Lastly, this little gem shows he has no previous knowledge of Second Life's B2B history. 

"Feuling is also using his experience as an ad exec at Dentsu, Kmart, and Bloomberg to help brands understand how they can build virtual events in Second Life and sell branded digital goods, like sneakers that can be worn by avatars."

That ship sailed a long time ago and I highly doubt his marketing expertise can convince the plethora of RL companies and brands to even consider coming back to SL. For a small list of previous companies that bailed on SL long ago you can go here: New World Notes: Tateru's Mixed Reality Directory (blogs.com)

Taking his "sneakers that can be worn by avatars" suggestion, where is he planning on getting these companies from? Adidas, American Apparel, Best Buy, Calvin Klein, Reebok, etc. They have already been there done that in SL and wont come back. The same for many many other items such as phones, drinks, clothing, furniture, electronics, etc. Most jumped ship to Avakin Life on Android where they actually make money as opposed to loosing it with SL's high cost.

Worst still, many entertainment brands that make Roblox and Fortnite the forefront of the metaverse with things like live music etc have equally left Second Life never to return as it cant offer what the competition can now. Companies such as Warner Bros Music, Universal Music Group, Sony (responsible for many live events in Fortnite), Phoenix Film & TV, NBC, MTV, etc.

It would have been different if LL upgraded SL over there years to stop these companies leaving or actually employed a CMO prior to now.

Plain and simply this new CMO has not done his homework on Second Life and it shows BADLY.

Edited by Drayke Newall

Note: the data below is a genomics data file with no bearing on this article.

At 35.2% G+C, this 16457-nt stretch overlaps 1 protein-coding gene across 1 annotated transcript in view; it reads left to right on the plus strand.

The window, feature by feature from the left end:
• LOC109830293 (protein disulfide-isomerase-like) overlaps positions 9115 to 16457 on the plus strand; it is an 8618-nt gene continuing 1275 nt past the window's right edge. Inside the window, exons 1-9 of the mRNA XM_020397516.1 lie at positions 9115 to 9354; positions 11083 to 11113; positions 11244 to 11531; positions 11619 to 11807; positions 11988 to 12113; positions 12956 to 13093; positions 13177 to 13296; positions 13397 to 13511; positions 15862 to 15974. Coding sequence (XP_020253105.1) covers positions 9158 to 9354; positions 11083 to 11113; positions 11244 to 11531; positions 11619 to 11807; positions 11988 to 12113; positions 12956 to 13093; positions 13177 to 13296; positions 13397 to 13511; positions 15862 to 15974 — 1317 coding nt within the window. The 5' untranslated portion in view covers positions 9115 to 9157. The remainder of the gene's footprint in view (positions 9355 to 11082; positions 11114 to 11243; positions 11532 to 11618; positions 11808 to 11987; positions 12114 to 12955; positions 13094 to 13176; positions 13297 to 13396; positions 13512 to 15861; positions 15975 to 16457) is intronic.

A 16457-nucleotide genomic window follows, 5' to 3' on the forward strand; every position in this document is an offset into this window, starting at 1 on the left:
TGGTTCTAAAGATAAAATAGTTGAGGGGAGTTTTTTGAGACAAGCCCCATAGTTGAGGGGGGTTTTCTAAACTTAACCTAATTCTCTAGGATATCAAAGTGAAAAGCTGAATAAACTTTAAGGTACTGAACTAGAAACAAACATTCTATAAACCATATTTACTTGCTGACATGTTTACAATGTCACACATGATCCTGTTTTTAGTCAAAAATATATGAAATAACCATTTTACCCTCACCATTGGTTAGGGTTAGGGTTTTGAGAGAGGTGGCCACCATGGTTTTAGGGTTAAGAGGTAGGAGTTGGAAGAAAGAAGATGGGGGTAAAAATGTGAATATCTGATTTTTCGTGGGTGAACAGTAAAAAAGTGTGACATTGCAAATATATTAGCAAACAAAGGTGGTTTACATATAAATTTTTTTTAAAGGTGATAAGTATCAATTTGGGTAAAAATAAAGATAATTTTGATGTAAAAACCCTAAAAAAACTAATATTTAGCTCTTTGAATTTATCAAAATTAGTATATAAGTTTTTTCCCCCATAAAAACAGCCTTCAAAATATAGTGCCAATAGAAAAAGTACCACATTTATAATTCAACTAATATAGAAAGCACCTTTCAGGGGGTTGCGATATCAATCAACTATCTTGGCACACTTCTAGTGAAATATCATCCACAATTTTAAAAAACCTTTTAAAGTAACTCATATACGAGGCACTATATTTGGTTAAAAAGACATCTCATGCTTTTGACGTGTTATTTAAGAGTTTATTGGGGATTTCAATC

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13 minutes ago, Drayke Newall said:
3 hours ago, Love Zhaoying said:

At least it's not Wal-Mart.

You mean you are glad we dont have the CMO of Wal-Mart, one of the most successful stores in history and still making tons of money? The same company that is credited for the decline of K-Mart of whom LL's new CMO was in charge of advertising.

Yes, because Wal-Mart is evil. I'd prefer not giving my money to a company that hires executives from evil corporations.

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4 minutes ago, Love Zhaoying said:

Yes, because Wal-Mart is evil. I'd prefer not giving my money to a company that hires executives from evil corporations.

Every business is evil. It is that way in a capitalist business world. They are after a profit and will promise anything and step on anyone to do it.

Take Linden Lab for instance, they are no different. Promise things and deliver the bare minimum to appease their customers to ensure they continue to pay. For a different take, look at this new CMO saying x, y, z about making Second Life better. Go read a few articles of his interviews with the media and whilst it seems to look like he has Second Life's interests at heart, it is more about Tilia.

Things like "Feuling is pitching Linden Labs' virtual payment system Tilia to game developers and content creators in hopes of getting more of them to use it" He is not implying content creators of Second Life here. or suggesting that Tilia is the reason people make real money in SL and using that to draw in clients.

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12 minutes ago, Drayke Newall said:

Things like "Feuling is pitching Linden Labs' virtual payment system Tilia to game developers and content creators in hopes of getting more of them to use it" He is not implying content creators of Second Life here. or suggesting that Tilia is the reason people make real money in SL and using that to draw in clients.